8. South Carolina
I will never understand the media’s fascination with Will Muschamp. The bowl victory over a bad Michigan team should not validate their confidence in the Cocks, but it will. I’ll commend South Carolina for still winning eight regular season games without Pharoh Cooper. Jake Bentley is the SEC’s darling, and could have his best year yet, but I’ll believe South Carolina can beat Kentucky when I see it.
7. at UofL
It’s easy to be skeptical about this year’s Louisville team. They lost their best player ever, who is being replaced by a guy whose first start will be against Alabama’s vicious defense. If Jawon Pass’ will is not destroyed by the Crimson Tide, the Cards will probably have another high-scoring offense. But their defense…
Louisville’s defense could only do anything right when Jaire Alexander was in the lineup. Now he’s gone, and so is Petrino’s fall guy, Peter Sirmon. His replacement, Brian VanGorder, has a long track record of being very average and that’s exactly what Louisville will be this year. When the two teams meet in the final week of the season, it would not shock me if Louisville was playing for bowl eligibility (but in reality both teams will probably be 6-5 entering Thanksgiving weekend).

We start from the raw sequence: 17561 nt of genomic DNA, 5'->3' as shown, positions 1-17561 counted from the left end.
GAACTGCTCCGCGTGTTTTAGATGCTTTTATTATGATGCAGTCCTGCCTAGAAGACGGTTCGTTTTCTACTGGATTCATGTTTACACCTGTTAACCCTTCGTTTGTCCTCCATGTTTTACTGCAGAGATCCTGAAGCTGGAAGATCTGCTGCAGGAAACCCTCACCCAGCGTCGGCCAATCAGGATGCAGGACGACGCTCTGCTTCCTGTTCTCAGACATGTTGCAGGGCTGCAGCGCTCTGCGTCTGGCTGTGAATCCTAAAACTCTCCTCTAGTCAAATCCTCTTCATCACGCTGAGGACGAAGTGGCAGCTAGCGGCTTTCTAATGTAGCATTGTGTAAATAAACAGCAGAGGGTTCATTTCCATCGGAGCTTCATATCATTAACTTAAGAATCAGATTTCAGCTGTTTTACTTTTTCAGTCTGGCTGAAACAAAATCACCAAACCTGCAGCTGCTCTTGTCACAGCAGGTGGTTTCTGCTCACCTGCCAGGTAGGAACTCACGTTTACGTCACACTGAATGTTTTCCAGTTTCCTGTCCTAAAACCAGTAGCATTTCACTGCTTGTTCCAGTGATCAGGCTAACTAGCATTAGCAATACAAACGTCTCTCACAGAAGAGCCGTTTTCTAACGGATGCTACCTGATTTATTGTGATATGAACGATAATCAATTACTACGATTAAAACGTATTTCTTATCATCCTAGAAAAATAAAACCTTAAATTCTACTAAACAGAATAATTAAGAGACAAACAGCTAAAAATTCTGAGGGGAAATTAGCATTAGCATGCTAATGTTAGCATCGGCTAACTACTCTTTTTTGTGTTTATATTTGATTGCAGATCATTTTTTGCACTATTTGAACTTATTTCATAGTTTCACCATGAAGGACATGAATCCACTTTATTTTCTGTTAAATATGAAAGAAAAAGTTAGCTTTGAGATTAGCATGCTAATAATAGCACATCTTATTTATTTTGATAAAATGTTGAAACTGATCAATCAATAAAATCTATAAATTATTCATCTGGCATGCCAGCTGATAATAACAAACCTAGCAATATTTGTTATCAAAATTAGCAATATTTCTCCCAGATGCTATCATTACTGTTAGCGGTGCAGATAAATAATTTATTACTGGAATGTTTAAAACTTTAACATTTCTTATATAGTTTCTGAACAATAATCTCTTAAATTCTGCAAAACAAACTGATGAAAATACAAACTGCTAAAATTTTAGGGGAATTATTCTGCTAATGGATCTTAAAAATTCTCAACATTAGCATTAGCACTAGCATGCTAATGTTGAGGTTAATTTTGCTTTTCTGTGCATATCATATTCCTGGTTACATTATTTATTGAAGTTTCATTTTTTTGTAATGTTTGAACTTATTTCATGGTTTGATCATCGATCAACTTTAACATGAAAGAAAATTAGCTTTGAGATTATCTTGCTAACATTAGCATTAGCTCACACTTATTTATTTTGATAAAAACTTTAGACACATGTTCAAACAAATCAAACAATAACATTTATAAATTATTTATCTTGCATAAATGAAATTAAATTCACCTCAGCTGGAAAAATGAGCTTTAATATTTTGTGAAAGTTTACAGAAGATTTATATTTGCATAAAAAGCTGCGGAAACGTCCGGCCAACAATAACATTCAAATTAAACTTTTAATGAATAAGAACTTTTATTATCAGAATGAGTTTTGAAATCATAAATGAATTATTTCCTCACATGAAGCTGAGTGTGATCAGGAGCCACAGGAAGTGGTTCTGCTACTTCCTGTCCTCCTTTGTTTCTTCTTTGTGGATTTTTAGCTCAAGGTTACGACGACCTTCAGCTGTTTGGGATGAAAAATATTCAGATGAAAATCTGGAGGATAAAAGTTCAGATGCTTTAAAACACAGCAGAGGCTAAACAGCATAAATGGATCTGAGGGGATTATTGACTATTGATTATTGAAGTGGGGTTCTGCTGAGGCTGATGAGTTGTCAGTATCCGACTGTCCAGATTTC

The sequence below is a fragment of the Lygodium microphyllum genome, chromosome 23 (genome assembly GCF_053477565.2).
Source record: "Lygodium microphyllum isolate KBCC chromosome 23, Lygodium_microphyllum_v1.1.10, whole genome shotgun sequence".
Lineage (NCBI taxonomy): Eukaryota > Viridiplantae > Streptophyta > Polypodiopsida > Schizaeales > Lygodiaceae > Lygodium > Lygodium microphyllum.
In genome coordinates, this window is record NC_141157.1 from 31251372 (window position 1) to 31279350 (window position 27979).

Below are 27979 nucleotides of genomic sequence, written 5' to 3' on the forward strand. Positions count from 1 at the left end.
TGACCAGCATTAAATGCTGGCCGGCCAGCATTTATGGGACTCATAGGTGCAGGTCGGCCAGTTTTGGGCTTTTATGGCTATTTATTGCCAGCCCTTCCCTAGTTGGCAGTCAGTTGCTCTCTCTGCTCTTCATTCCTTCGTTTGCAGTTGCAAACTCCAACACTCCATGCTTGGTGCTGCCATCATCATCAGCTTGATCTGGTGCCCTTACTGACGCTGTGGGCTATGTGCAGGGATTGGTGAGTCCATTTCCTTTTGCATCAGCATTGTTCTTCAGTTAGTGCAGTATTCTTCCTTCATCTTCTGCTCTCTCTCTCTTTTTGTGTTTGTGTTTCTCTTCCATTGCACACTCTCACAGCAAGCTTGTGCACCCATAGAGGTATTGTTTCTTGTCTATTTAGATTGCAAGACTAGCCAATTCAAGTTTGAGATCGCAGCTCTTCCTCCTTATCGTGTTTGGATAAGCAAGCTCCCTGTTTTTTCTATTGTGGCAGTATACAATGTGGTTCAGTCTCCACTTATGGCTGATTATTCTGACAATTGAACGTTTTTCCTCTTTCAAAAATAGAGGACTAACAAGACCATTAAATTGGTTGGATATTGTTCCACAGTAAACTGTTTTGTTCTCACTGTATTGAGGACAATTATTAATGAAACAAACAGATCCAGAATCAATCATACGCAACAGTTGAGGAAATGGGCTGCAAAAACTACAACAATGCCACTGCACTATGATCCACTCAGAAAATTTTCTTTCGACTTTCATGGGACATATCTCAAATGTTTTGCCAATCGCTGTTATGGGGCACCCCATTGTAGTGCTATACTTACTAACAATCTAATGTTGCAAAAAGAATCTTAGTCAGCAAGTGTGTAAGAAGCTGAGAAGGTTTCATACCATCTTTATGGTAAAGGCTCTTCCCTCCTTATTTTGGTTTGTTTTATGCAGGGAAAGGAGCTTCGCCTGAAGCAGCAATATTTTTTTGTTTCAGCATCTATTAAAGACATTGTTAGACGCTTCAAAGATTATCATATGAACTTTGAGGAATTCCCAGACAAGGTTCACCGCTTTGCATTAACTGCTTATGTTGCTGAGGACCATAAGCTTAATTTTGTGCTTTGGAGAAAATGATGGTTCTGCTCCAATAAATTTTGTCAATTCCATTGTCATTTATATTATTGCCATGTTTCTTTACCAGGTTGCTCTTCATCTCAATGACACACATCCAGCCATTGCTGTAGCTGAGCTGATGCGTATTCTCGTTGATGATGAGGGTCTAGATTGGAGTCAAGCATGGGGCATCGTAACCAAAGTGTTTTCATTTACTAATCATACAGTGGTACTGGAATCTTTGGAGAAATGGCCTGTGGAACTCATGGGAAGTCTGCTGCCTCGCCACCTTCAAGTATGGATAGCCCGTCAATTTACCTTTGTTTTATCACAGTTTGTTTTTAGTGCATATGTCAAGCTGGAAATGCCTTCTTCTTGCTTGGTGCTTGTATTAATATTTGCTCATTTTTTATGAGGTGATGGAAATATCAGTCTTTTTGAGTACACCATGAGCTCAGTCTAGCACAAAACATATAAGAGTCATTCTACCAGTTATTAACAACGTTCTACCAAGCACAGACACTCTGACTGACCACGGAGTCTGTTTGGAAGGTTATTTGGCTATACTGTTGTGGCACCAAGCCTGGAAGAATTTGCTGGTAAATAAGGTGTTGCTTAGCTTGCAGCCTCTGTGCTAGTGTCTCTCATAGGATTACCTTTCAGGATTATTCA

6. at Tennessee
The only reason this game is ranked so high is because Kentucky has not won at Neyland Stadium since 1984. Jarrett Guarantano is the Vols’ only redeeming quality. Jeremy Pruitt should bring the trash can back to the sideline to remind his players what they are.
5. Mississippi State
Dan Mullen’s departure should make the annual game against Mississippi State more winnable, but that change will not happen immediately, thanks to Nick Fitzgerald. Fitzgerald is Kentucky’s most frightening opponent this season. He’s “Tim Tebow Light.” One can only hope the massive dual-threat quarterback takes a step back while learning Joe Moorhead’s offense.
4. at Missouri
Mizzou is by no means a scary place to play. The last time Kentucky traveled to Columbia, there were about as many animals in the petting zoo as there were fans in the stands. However, a lot has changed since the Cats beat the brakes off the Tigers in 2016.